Fifty-three-year-old Cato Griggs died this date, December 14th, in 1842 of Consumption (Tuberculosis) and was buried at Bethel Burying Ground. Mr. Griggs was employed as a chimney sweep and his spouse was employed as a day worker, according to the 1837 Philadelphia African American Census. Ms. Griggs’ first name was not recorded. In the 1830 U.S. Census, they reported having a son and daughter under the age of ten years. By the time of Mr. Griggs’ death, the children were adults and no longer lived with their parents in their one room on Bedford Street below 7th Street in the Moyamensing District.
The Griggs were working class poor, having only $20 in personal property and paying only $2.50 per month for rent, according to the 1837 Census. It is amazing to look at the 1830 U.S. Census and see who the Griggs’ neighbors were on Bedford Street. They included African Methodist Episcopal pioneering missionaries and former Bethel Church pastors Rev. John Boggs and Rev. Walter Proctor.* In addition, there were the founding AME families of Trusty, Durham, Law, and Tilghman. Many of these families have members buried at Bethel Burying Ground. Given the number of militant freedom fighters (Underground Railroad) on Bedford Street, it is very likely that runaways from Southern enslavers were sheltered with these brave families.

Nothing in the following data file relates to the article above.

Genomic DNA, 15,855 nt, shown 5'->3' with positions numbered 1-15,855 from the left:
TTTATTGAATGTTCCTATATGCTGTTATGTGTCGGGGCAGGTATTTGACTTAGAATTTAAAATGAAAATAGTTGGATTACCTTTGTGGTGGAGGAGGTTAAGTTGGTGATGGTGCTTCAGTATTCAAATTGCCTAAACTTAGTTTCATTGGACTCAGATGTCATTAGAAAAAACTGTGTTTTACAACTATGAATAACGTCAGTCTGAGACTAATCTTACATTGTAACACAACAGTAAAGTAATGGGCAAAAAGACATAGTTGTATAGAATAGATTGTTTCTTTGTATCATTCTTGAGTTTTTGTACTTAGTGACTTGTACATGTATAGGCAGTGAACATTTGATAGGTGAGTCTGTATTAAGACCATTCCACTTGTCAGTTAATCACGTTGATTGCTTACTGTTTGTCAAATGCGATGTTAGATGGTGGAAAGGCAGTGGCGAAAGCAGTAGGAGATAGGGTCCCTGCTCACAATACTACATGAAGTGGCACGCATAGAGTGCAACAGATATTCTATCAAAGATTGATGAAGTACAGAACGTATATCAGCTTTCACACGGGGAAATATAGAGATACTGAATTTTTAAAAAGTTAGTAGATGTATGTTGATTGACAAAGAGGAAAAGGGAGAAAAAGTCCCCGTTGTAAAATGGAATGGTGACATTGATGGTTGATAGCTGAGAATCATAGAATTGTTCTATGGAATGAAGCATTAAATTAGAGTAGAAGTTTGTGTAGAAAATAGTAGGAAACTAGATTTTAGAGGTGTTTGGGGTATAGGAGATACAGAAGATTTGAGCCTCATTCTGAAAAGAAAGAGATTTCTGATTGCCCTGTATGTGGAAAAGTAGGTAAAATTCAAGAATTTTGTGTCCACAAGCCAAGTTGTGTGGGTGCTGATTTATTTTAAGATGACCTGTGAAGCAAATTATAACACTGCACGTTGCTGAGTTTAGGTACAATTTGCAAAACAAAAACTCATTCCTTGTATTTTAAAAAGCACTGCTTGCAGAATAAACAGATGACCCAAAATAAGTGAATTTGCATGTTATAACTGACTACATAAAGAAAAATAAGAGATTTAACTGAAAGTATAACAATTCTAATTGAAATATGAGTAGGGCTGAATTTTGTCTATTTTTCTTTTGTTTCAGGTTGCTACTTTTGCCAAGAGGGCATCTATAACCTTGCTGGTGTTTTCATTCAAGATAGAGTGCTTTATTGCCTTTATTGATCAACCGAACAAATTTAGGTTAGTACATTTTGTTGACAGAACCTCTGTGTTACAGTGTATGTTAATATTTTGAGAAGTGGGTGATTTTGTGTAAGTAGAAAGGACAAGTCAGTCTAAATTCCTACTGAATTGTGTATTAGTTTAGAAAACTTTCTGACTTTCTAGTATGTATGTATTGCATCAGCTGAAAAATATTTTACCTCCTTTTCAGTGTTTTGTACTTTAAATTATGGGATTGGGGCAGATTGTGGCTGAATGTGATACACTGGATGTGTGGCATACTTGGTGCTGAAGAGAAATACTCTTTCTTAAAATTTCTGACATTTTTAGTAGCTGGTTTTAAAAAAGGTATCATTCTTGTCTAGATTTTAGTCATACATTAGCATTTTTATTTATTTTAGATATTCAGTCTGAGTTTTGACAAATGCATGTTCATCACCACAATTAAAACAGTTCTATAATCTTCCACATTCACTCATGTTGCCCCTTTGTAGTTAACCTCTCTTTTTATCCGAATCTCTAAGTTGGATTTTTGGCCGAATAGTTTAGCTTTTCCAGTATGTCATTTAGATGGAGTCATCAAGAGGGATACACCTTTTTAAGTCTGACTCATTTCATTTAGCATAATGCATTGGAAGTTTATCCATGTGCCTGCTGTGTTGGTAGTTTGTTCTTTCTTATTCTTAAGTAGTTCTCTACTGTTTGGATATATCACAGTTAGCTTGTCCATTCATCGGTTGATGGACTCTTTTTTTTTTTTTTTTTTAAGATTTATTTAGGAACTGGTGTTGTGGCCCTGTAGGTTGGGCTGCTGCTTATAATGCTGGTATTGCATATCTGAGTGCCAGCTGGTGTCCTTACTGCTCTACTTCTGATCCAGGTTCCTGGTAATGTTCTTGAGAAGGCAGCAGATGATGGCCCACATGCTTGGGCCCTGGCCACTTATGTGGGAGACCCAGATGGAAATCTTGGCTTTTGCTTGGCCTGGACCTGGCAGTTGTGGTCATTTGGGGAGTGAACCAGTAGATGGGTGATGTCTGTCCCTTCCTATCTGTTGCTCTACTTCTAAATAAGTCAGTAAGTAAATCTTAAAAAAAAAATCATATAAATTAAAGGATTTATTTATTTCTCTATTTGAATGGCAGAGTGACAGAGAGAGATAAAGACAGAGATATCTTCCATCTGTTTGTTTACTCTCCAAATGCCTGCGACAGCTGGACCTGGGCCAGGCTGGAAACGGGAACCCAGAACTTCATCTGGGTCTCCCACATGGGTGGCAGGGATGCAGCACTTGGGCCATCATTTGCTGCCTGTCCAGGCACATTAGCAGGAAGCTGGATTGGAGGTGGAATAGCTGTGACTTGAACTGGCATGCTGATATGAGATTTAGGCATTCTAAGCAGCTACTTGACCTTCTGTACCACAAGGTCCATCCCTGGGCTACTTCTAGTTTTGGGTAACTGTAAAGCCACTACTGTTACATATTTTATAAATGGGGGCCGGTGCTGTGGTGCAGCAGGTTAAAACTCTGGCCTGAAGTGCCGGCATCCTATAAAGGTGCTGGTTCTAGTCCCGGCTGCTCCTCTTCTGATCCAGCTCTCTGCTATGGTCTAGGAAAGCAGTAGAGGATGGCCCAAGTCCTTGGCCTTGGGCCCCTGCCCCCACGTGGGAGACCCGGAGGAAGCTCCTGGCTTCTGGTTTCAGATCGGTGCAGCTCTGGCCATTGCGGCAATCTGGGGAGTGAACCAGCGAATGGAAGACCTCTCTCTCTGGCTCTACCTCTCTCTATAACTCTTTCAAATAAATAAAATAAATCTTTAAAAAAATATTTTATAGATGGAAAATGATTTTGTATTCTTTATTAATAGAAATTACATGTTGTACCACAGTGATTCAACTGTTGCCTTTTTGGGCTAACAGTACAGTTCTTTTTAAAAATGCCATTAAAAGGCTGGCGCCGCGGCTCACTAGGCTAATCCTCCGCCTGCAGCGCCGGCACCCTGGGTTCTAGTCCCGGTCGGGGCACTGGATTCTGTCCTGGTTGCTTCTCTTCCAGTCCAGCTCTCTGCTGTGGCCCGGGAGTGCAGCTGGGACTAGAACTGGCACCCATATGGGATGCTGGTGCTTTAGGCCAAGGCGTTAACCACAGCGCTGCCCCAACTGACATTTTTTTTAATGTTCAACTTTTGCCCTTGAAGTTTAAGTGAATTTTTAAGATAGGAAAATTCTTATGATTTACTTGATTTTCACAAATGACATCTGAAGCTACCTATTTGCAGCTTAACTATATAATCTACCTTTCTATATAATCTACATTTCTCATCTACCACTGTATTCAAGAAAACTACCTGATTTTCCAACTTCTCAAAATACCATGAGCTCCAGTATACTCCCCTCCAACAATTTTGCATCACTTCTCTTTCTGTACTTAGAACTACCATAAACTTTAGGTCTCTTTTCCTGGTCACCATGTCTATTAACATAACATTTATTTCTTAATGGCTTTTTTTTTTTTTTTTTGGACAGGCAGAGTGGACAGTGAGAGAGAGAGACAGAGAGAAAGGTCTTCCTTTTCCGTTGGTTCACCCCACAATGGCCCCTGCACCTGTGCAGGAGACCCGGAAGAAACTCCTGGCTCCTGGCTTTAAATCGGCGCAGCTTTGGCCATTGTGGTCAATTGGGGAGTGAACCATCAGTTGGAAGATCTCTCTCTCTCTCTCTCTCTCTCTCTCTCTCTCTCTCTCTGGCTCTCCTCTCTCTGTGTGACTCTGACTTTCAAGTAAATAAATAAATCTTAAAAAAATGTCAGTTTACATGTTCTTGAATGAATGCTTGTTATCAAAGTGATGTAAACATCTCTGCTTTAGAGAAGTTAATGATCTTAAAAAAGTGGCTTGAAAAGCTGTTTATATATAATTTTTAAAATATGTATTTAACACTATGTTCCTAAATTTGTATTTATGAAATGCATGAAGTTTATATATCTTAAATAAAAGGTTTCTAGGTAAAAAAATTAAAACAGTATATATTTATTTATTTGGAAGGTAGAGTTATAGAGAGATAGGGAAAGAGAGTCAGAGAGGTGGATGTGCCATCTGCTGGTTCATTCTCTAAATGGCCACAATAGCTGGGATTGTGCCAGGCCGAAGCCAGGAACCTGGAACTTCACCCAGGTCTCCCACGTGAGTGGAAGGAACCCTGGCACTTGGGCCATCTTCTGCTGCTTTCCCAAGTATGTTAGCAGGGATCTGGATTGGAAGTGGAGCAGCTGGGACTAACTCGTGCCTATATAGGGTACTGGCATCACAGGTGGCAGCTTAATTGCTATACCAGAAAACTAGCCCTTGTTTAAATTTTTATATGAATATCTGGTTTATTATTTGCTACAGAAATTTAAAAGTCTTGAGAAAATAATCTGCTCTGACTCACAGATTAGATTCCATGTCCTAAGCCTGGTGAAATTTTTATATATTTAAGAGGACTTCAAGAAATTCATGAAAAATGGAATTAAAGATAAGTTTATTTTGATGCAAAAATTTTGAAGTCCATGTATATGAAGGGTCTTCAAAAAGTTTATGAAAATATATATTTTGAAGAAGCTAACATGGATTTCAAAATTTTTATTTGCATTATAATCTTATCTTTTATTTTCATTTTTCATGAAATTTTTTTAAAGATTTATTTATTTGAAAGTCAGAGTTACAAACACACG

WALKING WHILE BLACK?
“Cato Griggs, a sprout from the African race, and a suspicious character was caught trespassing on the premises of a citizen of Southwark, about 2 o’clock in the morning. Committed.” (Public Ledger, November 25, 1837, p.1.)
Mr. Griggs was buried at the Bethel Burying Ground on a cold December day that saw snow flurries in the afternoon.
*William Carl Bolivar, an African American historian, and journalist, wrote that Durham and Proctor would travel to the slave state of Maryland for “camp meetings” preaching the bible. In addition to “soul saving,” these men would pilot enslaved men and women to freedom at great danger to these Black missionaries. (Philadelphia Tribune, June 28, 1913, in Bolivar’s weekly column, Pencil Pusher Points.)